Figs are or should soon be ripe for the picking.
This not only means good eating but also good-for-you eating. Figs are high in potassium, which helps lower blood pressure. With all the processed foods that are eaten, consumers get much more sodium than any diet ever needed. The potassium in the figs help combat the higher salt intakes.
Fiber-rich figs may help with weight management since fiber makes a person feel fuller longer, eating less in the long run. What a sweet way to lose weight!
Besides their potassium and fiber content, figs emerged from The World’s Healthiest Foods’ (whfood.org) food ranking system as a good source of the trace mineral manganese. The aim of this organization is to help folks eat and cook better for better health.
Few things are as good as fresh figs. Picking them and eating right off the tree is the best. Another favorite is cutting the figs into a bowl and topping with a little sweetener and milk, a great breakfast that is quick and healthy.
Like blueberries or bananas, fresh figs also are great on cereal. Simply add five or so cut up to a favorite high fiber cereal. There will be no mid-morning snack attack.
Figs can be incorporated into any meal. Fresh figs, mixed greens, cheese and another fruit make for a light salad that can be served with a meal or as a stand-alone lunch entrée.
Appetizers like figs stuffed with goat cheese and drizzled with honey — or, to be truly decadent, drizzled with truffle honey — are easy and set the stage for the prelude to a good meal.
The World’s Healthiest Foods, run by the George Mateljan Foundation, suggests a quick dessert idea: Poach figs in juice or red wine and serve over yogurt or frozen desserts.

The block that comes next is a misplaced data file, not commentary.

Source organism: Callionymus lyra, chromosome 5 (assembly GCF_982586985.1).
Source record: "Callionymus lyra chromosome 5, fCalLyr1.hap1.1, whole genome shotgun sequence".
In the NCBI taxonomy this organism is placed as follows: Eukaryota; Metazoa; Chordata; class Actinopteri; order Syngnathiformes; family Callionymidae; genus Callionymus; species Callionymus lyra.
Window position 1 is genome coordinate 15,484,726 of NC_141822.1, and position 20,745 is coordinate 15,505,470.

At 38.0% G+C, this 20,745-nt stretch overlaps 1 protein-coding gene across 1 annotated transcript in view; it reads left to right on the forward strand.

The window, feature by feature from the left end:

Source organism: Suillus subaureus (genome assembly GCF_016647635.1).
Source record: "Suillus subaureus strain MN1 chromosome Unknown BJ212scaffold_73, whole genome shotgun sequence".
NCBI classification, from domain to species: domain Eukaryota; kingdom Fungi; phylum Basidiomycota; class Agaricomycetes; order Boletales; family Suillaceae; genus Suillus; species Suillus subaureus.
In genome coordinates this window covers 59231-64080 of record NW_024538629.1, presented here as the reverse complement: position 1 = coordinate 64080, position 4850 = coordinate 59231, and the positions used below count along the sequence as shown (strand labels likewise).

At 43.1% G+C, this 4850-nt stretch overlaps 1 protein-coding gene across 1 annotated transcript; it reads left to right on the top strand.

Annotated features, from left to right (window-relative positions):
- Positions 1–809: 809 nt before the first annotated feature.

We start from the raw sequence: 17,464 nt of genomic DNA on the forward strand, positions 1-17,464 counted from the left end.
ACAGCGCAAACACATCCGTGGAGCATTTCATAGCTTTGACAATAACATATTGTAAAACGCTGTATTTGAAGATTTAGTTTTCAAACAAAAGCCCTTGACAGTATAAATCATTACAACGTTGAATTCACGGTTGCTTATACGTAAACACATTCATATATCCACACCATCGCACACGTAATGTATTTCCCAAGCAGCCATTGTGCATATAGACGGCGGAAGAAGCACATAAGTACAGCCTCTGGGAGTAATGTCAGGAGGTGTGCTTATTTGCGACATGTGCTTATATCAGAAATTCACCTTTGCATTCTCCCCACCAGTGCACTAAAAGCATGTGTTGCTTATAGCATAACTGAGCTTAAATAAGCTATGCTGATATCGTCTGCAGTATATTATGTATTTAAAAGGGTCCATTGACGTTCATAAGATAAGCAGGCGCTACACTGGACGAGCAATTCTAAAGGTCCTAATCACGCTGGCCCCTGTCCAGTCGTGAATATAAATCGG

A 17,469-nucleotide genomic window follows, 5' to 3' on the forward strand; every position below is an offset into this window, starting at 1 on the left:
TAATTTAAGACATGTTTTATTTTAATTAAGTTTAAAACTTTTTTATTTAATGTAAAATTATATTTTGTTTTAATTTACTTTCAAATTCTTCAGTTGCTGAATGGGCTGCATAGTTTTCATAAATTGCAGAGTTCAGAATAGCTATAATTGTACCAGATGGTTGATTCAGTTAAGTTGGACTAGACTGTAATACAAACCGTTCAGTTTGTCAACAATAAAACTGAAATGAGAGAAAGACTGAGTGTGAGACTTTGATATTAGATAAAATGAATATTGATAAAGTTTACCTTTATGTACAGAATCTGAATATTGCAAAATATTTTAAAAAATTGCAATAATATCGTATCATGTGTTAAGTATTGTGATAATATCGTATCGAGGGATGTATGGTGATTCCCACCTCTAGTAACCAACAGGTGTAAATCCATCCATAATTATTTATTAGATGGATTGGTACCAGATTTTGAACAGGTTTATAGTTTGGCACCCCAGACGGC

Here are some tested recipes that extend figs’ nutrition and good eating beyond biscuits or toast. And Carlene McClellan of Gulfport turns her fig preserves into strawberry ones.
Dave Charles wants a good recipe for almond bread that is made with almond flour. Readers, if you have this recipe, please send it to me.
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Andrea Yeager can be reached at email@example.com or Cook’s Exchange, P.O. Box 4567, Biloxi MS 39535-4567.
Fig Salad with Greens and Walnuts
4 ripe figs
6 cups greens (arugula, red leaf lettuce, endive, limestone lettuce, chervil sprigs, etc.)
2 or 3 rounds of mild goat cheese
1 egg, slightly beaten
1/4 cup walnuts, chopped
1/4 cup walnut oil
2 tablespoons raspberry vinegar
Freeze the goat cheese for 1 hour. Remove from freezer and slice into medallions of 1/2 inch. Dip into egg, then into bread crumbs. Sauté in small skillet in oil until golden, about 2 minutes per side. Whisk the oil and vinegar in a salad bowl, add the greens, walnuts and toss. Place greens on plate, garnish with 2 or 3 medallions of goat cheese and 1 fig.
Waldorf Fig Salad
From the California Fig Advisory Board
1 cup sour cream
3/4 cup plain yogurt
1/4 teaspoon Dijon mustard
1 tablespoon chopped, flat-leaf parsley
2 tablespoons honey
2 tablespoons verjuice, a tart juice made from unripened white grapes or crabapples (Maggie Beer of Australia bottles it; could substitute a mild white wine vinegar)
1 tablespoon extra-virgin olive oil
Salt and white pepper, to taste